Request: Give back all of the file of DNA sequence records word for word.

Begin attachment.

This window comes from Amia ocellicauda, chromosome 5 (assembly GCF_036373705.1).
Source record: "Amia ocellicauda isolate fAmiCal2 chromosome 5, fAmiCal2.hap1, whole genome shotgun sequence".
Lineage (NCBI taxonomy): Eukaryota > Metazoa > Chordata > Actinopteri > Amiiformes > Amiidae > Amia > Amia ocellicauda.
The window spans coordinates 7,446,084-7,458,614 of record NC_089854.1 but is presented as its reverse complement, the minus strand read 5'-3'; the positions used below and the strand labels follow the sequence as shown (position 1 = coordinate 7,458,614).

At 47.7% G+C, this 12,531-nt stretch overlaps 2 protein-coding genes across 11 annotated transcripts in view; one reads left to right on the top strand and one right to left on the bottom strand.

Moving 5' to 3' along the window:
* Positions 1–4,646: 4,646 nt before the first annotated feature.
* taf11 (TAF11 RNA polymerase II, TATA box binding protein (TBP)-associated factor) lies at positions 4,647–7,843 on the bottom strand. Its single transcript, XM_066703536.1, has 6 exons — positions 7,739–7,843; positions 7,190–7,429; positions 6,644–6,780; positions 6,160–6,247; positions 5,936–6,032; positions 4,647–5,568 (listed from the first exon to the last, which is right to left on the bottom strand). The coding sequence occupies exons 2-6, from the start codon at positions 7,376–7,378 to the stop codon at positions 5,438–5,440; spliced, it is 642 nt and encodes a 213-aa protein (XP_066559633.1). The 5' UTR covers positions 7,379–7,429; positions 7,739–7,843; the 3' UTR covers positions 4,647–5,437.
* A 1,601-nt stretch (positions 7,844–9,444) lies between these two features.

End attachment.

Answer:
This window comes from Amia ocellicauda, chromosome 5 (assembly GCF_036373705.1).
Source record: "Amia ocellicauda isolate fAmiCal2 chromosome 5, fAmiCal2.hap1, whole genome shotgun sequence".
Lineage (NCBI taxonomy): Eukaryota > Metazoa > Chordata > Actinopteri > Amiiformes > Amiidae > Amia > Amia ocellicauda.
The window spans coordinates 7,446,084-7,458,614 of record NC_089854.1 but is presented as its reverse complement, the minus strand read 5'-3'; the positions used below and the strand labels follow the sequence as shown (position 1 = coordinate 7,458,614).

At 47.7% G+C, this 12,531-nt stretch overlaps 2 protein-coding genes across 11 annotated transcripts in view; one reads left to right on the top strand and one right to left on the bottom strand.

Moving 5' to 3' along the window:
* Positions 1–4,646: 4,646 nt before the first annotated feature.
* taf11 (TAF11 RNA polymerase II, TATA box binding protein (TBP)-associated factor) lies at positions 4,647–7,843 on the bottom strand. Its single transcript, XM_066703536.1, has 6 exons — positions 7,739–7,843; positions 7,190–7,429; positions 6,644–6,780; positions 6,160–6,247; positions 5,936–6,032; positions 4,647–5,568 (listed from the first exon to the last, which is right to left on the bottom strand). The coding sequence occupies exons 2-6, from the start codon at positions 7,376–7,378 to the stop codon at positions 5,438–5,440; spliced, it is 642 nt and encodes a 213-aa protein (XP_066559633.1). The 5' UTR covers positions 7,379–7,429; positions 7,739–7,843; the 3' UTR covers positions 4,647–5,437.
* A 1,601-nt stretch (positions 7,844–9,444) lies between these two features.